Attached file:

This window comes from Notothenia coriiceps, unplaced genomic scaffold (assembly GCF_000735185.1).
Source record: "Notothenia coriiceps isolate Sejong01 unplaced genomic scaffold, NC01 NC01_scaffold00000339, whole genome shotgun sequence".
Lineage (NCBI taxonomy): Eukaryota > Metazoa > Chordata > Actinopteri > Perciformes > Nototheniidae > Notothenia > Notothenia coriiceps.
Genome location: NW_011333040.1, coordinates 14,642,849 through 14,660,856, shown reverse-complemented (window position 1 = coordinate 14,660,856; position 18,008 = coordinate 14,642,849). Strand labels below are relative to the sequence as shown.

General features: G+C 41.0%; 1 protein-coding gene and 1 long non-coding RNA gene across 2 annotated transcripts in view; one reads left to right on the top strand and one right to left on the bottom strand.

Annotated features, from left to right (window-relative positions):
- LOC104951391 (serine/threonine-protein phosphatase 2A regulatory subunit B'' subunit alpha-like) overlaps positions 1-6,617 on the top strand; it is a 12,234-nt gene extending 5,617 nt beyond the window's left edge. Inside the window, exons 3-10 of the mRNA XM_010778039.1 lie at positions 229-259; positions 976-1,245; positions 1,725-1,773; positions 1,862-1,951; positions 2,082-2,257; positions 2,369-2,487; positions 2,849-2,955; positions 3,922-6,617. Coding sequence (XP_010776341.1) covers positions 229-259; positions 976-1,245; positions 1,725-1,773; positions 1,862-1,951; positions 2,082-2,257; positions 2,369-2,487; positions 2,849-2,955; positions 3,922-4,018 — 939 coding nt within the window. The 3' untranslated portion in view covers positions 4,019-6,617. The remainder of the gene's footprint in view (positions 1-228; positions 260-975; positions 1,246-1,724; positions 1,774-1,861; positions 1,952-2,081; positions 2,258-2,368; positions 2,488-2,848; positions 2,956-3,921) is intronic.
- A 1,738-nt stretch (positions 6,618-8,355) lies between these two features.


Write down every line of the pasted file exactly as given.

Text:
This window comes from Notothenia coriiceps, unplaced genomic scaffold (assembly GCF_000735185.1).
Source record: "Notothenia coriiceps isolate Sejong01 unplaced genomic scaffold, NC01 NC01_scaffold00000339, whole genome shotgun sequence".
Lineage (NCBI taxonomy): Eukaryota > Metazoa > Chordata > Actinopteri > Perciformes > Nototheniidae > Notothenia > Notothenia coriiceps.
Genome location: NW_011333040.1, coordinates 14,642,849 through 14,660,856, shown reverse-complemented (window position 1 = coordinate 14,660,856; position 18,008 = coordinate 14,642,849). Strand labels below are relative to the sequence as shown.

General features: G+C 41.0%; 1 protein-coding gene and 1 long non-coding RNA gene across 2 annotated transcripts in view; one reads left to right on the top strand and one right to left on the bottom strand.

Annotated features, from left to right (window-relative positions):
- LOC104951391 (serine/threonine-protein phosphatase 2A regulatory subunit B'' subunit alpha-like) overlaps positions 1-6,617 on the top strand; it is a 12,234-nt gene extending 5,617 nt beyond the window's left edge. Inside the window, exons 3-10 of the mRNA XM_010778039.1 lie at positions 229-259; positions 976-1,245; positions 1,725-1,773; positions 1,862-1,951; positions 2,082-2,257; positions 2,369-2,487; positions 2,849-2,955; positions 3,922-6,617. Coding sequence (XP_010776341.1) covers positions 229-259; positions 976-1,245; positions 1,725-1,773; positions 1,862-1,951; positions 2,082-2,257; positions 2,369-2,487; positions 2,849-2,955; positions 3,922-4,018 — 939 coding nt within the window. The 3' untranslated portion in view covers positions 4,019-6,617. The remainder of the gene's footprint in view (positions 1-228; positions 260-975; positions 1,246-1,724; positions 1,774-1,861; positions 1,952-2,081; positions 2,258-2,368; positions 2,488-2,848; positions 2,956-3,921) is intronic.
- A 1,738-nt stretch (positions 6,618-8,355) lies between these two features.